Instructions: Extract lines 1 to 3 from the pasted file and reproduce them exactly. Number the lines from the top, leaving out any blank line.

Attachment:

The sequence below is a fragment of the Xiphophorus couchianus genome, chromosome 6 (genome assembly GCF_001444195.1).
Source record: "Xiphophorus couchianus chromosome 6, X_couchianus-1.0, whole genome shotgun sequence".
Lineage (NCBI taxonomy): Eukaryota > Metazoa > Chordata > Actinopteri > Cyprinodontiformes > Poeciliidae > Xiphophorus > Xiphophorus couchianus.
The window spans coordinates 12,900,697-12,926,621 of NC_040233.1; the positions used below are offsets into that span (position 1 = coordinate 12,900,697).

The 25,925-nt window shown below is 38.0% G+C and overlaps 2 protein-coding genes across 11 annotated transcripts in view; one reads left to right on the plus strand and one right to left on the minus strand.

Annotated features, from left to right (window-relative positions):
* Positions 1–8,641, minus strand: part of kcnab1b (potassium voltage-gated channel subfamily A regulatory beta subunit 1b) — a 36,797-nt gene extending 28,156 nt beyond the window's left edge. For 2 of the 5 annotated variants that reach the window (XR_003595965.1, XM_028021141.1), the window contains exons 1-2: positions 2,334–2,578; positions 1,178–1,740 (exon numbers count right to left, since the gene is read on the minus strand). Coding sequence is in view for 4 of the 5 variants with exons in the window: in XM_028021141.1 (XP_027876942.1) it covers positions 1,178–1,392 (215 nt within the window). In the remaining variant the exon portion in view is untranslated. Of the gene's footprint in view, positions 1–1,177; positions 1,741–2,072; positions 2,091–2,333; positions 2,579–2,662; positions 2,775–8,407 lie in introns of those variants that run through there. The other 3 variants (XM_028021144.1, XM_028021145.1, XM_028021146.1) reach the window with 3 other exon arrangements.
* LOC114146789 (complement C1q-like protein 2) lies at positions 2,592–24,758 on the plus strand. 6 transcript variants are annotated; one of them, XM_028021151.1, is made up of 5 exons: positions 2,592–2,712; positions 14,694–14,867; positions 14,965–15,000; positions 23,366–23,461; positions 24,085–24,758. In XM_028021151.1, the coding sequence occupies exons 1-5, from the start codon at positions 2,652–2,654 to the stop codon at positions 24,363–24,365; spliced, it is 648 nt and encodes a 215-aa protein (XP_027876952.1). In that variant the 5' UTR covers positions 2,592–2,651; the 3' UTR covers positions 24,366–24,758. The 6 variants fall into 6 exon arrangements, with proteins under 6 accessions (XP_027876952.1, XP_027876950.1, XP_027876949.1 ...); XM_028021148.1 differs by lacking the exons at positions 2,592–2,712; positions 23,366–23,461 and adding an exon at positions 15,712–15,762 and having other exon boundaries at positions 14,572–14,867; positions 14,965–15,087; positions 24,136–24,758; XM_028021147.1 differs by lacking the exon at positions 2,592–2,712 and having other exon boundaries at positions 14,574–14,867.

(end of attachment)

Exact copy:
The sequence below is a fragment of the Xiphophorus couchianus genome, chromosome 6 (genome assembly GCF_001444195.1).
Source record: "Xiphophorus couchianus chromosome 6, X_couchianus-1.0, whole genome shotgun sequence".
Lineage (NCBI taxonomy): Eukaryota > Metazoa > Chordata > Actinopteri > Cyprinodontiformes > Poeciliidae > Xiphophorus > Xiphophorus couchianus.